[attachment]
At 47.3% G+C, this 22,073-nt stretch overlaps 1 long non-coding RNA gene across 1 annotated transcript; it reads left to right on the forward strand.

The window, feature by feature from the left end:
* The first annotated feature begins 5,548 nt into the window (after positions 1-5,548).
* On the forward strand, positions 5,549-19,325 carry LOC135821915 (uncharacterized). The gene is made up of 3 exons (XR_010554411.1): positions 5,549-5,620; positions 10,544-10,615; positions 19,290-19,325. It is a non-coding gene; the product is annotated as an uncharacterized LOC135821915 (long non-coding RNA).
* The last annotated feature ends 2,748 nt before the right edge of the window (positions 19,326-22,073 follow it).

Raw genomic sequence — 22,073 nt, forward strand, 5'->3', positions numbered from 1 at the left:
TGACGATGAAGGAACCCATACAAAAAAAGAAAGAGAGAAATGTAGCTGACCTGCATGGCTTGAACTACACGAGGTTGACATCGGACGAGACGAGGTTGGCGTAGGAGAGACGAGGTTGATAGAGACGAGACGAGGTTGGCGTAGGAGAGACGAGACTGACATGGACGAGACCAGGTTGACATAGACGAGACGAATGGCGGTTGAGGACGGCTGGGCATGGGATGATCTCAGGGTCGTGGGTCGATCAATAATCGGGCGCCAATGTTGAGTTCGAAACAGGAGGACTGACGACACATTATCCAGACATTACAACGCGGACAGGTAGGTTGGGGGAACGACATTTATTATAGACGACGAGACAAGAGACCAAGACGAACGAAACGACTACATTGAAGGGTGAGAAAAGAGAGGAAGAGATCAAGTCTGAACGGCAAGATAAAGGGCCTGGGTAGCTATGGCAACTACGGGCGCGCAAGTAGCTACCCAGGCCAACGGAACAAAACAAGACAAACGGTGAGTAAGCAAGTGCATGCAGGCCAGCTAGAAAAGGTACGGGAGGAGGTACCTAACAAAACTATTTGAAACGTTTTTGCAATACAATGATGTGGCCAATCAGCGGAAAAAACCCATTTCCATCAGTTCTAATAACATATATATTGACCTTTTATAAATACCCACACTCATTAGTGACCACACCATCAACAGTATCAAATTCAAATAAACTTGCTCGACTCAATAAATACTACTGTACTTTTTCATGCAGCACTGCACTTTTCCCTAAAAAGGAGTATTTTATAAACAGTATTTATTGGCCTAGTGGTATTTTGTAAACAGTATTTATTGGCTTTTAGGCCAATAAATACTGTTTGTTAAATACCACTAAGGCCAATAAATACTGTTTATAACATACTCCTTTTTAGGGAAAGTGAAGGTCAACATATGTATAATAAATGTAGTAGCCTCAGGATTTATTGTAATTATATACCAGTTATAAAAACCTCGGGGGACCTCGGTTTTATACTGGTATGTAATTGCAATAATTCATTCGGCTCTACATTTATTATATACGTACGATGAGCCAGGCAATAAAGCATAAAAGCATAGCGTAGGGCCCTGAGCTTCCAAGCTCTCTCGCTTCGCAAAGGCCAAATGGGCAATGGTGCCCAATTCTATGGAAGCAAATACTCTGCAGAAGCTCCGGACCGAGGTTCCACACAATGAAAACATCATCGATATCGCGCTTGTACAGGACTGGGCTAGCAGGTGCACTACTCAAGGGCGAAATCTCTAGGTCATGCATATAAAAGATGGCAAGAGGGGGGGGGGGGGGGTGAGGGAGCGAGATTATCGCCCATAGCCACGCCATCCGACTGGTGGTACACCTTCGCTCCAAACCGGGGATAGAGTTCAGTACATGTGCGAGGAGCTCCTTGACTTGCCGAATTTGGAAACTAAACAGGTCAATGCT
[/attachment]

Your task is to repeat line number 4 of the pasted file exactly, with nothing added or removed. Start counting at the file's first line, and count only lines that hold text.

* On the forward strand, positions 5,549-19,325 carry LOC135821915 (uncharacterized). The gene is made up of 3 exons (XR_010554411.1): positions 5,549-5,620; positions 10,544-10,615; positions 19,290-19,325. It is a non-coding gene; the product is annotated as an uncharacterized LOC135821915 (long non-coding RNA).